Matthew Munson: Top tips to get writing

Some ideas to get you writing

Occasionally, when people discover that I’m a writer, they will confess that they have a book or a short story that they would absolutely love to write and have published. The thing I almost never ask – because I’m British and typically reserved about such things – is “Then blooming well do it. Find some time; give up the TV for an hour every evening, or get up half an hour early If it’s important to you, then just do it.”

There are those who talk about writing, and those who are voracious readers, but all of these people aren’t actually writing. They’re not actually doing the thing they should be doing. Not writing comes in many forms;

Talking about writing is not writing.

Reading is not writing.

Thinking about writing is not writing.

Outlining is not writing. Well, to a degree; outlining needs to be done, so you can get away with that for a while, but there comes a time when you need to stop outlining.

We all have the same twenty-four hours. Dreaming of writing is easy. Making yourself sit down and do it, is not. We can all find 15 minutes every day to write, and there are things you can do, if you’re self-disciplined enough. Here’s a few suggestions;

  • Cut back on social media. Don’t delete it altogether, but limit your use. After all, why promote yourself when you’re not creating anything for others to read?
  • Get up half an hour earlier, or go to bed half an hour later.
  • Write during your lunchtime break, coffee time, whenever.
  • Write on your day off. It’s better to be a weekend writer than not at all.

Find something to write about, even when you think your creativity is drying up; why you want to put that item on your shopping list, what you daily routine is – anything.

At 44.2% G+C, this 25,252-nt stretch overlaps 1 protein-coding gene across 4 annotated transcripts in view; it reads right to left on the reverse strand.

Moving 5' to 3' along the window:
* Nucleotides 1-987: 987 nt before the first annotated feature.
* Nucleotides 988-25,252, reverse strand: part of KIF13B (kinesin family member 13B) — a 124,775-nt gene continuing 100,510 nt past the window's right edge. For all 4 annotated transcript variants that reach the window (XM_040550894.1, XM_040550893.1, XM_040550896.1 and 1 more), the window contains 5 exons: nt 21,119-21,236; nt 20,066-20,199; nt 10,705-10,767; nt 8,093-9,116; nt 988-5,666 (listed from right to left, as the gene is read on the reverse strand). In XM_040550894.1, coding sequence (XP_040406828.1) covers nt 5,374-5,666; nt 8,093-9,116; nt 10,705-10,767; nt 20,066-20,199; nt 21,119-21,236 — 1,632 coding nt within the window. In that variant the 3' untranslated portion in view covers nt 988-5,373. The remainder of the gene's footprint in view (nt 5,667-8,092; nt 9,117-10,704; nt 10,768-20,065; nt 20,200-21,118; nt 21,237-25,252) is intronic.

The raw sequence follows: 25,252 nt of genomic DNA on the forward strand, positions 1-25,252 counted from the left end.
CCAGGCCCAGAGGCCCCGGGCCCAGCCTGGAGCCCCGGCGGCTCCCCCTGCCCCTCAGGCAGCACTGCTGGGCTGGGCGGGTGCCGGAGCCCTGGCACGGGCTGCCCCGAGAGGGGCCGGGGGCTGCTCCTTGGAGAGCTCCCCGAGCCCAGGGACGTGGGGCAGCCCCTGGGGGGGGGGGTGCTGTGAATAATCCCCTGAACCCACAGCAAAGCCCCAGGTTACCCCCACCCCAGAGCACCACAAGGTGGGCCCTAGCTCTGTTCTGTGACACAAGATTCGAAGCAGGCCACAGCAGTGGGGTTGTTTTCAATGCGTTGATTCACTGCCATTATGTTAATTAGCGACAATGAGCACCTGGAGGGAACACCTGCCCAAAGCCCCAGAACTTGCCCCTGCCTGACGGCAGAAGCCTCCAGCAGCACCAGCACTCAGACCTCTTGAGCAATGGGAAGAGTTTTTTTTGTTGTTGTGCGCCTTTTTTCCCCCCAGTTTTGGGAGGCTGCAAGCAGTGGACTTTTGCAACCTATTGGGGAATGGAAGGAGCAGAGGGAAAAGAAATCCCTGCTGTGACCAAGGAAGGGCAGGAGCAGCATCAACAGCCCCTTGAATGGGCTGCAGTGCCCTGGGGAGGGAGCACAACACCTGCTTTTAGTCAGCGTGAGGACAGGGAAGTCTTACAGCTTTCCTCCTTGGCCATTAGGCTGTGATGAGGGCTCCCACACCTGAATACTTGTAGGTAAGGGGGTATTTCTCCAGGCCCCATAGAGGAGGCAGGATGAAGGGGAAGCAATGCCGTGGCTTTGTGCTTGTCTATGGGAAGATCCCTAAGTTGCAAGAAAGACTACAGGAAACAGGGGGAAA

• Carry a notebook, or use a dictaphone, to record notes.
  • Take whatever time you can get. Don’t wait until you’ve got a free window of two hours uninterrupted writing time; you’ll be disappointed.

I’m no better than anyone else, yet I write every day. Why? Because it’s my first priority every day. People often worry about their writing will look like (I do every day), but only by putting it down on paper will you see what it’s actually like – and only then will you be able to seek out advice from your peers and improve.

Think about your writing space (where are you most comfortable?), disconnect the internet if you really have to, and work out when the best time is for you to write. And don’t say, “I’ll try”; say, “I’ll do it.” There are no conditions that are necessary in order for you to write, save two: 1) You must have a writing implement, and 2) you must have somewhere for the writing to go, such as into a computer or onto a piece of paper. A readership and a following can follow later.

All this comes down to one simple question. How important is writing to you? Because how you spend your time is how you spend your life; if you want to write, then just damn well write.